I tell myself that this might put a limit on how much support Trump can expect as president -- but then I see this Reuters poll:
Americans are sharply divided over President Donald Trump's order to temporarily block U.S. entry for all refugees and citizens of seven Muslim countries, with slightly more approving the measure than disapproving, according to a Reuters/Ipsos opinion poll released on Tuesday.

The Jan. 30-31 poll found that 49 percent of American adults said they either "strongly" or "somewhat" agreed with Trump's order, while 41 percent "strongly" or "somewhat" disagreed and another 10 percent said they don't know.
So the Muslim ban has plurality support, 49%-41%? Hey, that's better for Trump than the popular vote in November. If everything Trump does gets that kind of support, he won't have to make anyone's life better to be reelected -- he'll just have to worsen the lives of heartland whites' enemies, over and over again. That plus Democrat vote suppression will easily win him a second term.

In the long run, Middle Americans will realize that Trump never made their America great -- jobs never returned, wages never went = up, health insurance and Medicare and Social Security got worse and worse. But remember that it took six years for the heartland to reject George W. Bush. It could take at least that long for Trump to lose favor.


William F. Glennon said...

It's a state based upon 'getting' people -- instead of, say, anything in the Preamble.

Get the bad guys
Get the Muslims
Get those foreigners
Get those immigrants
Get those Mexicans
Get those liberals
Get those faggots
Get those women

It's the fever dream of a 9 year old boy -- to have the power of the state at your command to 'get'

Carol Ann said...

Sauron Bannon is working harder and faster than Sauron Cheney did, and out loud and with no subtlety. It is hard to imagine we will get 8 years of thus. Sauron Bannon may feel he has accomplished his goals in a few months, with Norquist chortling in the background

Luigi said...

I actually think I may have to stop reading this blog because I can't take the truth of your words. You are right. We are all going to hell.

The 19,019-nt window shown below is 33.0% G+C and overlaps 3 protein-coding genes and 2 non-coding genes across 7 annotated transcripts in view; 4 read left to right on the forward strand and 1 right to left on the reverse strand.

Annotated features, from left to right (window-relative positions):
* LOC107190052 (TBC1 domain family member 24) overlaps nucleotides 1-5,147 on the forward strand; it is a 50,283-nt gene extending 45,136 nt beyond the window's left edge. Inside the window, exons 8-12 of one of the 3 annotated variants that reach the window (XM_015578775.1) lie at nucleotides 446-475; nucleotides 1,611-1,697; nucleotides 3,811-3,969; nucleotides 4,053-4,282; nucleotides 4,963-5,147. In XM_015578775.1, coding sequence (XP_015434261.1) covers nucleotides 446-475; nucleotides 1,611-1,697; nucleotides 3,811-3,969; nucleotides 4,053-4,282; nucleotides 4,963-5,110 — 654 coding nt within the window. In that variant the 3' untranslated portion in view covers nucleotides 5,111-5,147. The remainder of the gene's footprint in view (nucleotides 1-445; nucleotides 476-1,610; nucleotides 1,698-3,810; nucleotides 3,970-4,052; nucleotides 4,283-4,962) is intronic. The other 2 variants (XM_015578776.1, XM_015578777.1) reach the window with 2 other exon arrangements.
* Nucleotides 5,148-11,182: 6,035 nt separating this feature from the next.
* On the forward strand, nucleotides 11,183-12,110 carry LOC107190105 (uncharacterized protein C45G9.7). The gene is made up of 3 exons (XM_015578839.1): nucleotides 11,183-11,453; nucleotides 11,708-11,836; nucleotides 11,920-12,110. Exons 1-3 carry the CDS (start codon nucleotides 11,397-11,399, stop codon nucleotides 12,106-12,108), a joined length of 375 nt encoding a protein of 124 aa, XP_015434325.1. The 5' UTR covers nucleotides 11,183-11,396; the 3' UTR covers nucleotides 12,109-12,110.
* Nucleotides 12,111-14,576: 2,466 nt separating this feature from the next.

Andrew Johnston said...

Oh David Frum, not a day passes that I don't wonder why so many liberals listen to you.

As politics has become polarized, Congress has increasingly become a check only on presidents of the opposite party. Recent presidents enjoying a same-party majority in Congress—Barack Obama in 2009 and 2010, George W. Bush from 2003 through 2006—usually got their way.

Fucking really? Obama abandons his original health care plan because he can't get support from the Blue Dogs in his own party and this was him getting his way? Is long-term memory loss just a prerequisite for rising to the top tier of political press in this country?

“Populist-fueled democratic backsliding is difficult to counter,” wrote the political scientists Andrea Kendall-Taylor and Erica Frantz late last year...If people retreat into private life, if critics grow quieter, if cynicism becomes endemic, the corruption will slowly become more brazen, the intimidation of opponents stronger.

To be fair, this piece was likely written before the events of the last few weeks, during that period where so many pundits were still keen on the term "populism" and anticipating Trump riding into power amid the great massed throngs of his supporters as his approval ratings shot toward the heavens. That was probably the same inspiration for that absurd opening bit describing the downright utopian Age of Trump, with the Fearless Leader depicted as a trust-busting herald of the working class bringing unprecedented wealth to the American people without stepping on anyone's toes (and I can't believe Frum could see around Trump's balls to type that).

mathguy said...

I hate that term "heartland" for the retrograde place I live. Maybe Central Idiotland? Moronia?

"People of the land. The common clay. You know...morons."